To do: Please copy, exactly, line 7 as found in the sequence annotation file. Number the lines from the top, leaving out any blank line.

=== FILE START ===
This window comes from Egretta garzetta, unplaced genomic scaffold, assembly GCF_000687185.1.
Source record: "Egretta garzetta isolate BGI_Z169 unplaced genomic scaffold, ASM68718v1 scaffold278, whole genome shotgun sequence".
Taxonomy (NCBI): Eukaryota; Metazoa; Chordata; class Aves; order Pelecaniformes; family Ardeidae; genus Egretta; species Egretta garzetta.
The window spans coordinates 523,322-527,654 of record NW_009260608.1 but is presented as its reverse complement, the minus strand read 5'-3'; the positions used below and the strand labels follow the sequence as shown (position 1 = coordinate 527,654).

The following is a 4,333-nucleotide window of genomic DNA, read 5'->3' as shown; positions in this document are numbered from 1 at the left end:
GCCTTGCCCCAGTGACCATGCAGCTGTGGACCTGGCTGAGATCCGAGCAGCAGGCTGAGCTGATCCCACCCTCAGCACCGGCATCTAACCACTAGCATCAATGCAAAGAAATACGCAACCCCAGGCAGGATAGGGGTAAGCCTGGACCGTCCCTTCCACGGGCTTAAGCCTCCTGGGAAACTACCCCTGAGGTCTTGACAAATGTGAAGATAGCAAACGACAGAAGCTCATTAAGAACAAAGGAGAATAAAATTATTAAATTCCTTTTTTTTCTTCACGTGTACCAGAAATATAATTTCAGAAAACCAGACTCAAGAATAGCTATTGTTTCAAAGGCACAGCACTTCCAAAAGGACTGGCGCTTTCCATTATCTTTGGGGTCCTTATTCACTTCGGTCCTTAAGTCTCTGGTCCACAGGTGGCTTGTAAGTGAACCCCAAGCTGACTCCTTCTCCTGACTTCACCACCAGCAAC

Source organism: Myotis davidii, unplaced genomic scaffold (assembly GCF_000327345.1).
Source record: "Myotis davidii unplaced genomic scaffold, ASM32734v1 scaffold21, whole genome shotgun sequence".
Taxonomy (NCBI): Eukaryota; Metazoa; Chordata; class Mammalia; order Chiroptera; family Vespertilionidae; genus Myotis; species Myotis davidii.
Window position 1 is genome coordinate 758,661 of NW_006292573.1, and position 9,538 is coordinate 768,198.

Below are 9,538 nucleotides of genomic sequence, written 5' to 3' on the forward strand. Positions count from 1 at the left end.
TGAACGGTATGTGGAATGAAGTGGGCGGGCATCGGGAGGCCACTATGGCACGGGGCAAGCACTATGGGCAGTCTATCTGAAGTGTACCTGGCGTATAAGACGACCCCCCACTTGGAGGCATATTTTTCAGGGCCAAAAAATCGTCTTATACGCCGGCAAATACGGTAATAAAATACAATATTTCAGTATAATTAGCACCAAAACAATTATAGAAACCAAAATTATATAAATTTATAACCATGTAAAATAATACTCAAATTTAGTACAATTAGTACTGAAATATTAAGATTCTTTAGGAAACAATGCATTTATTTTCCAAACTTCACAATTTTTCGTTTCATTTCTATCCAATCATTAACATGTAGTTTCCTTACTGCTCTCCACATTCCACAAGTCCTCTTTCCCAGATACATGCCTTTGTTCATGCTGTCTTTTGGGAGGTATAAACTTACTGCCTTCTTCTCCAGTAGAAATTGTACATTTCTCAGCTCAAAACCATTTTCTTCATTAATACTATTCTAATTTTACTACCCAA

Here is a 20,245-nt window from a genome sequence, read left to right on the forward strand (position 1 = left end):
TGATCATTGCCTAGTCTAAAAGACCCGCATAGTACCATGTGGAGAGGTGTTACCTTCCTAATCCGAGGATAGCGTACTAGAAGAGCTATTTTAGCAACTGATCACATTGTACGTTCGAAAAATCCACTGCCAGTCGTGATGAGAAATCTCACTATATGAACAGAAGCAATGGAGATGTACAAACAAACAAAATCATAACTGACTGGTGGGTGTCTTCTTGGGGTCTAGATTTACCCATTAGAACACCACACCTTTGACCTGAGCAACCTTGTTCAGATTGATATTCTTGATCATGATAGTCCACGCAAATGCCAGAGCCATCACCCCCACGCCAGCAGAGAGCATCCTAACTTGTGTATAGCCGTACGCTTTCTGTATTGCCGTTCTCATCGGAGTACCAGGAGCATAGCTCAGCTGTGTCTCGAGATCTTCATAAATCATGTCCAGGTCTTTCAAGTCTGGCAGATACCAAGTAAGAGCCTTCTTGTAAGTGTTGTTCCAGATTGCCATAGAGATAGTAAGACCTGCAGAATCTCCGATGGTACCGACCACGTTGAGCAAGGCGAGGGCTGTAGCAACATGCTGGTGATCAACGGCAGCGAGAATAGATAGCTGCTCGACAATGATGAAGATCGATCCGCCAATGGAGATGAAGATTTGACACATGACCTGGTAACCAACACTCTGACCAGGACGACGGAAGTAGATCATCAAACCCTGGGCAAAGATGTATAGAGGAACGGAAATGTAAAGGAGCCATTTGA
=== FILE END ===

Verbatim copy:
Source organism: Myotis davidii, unplaced genomic scaffold (assembly GCF_000327345.1).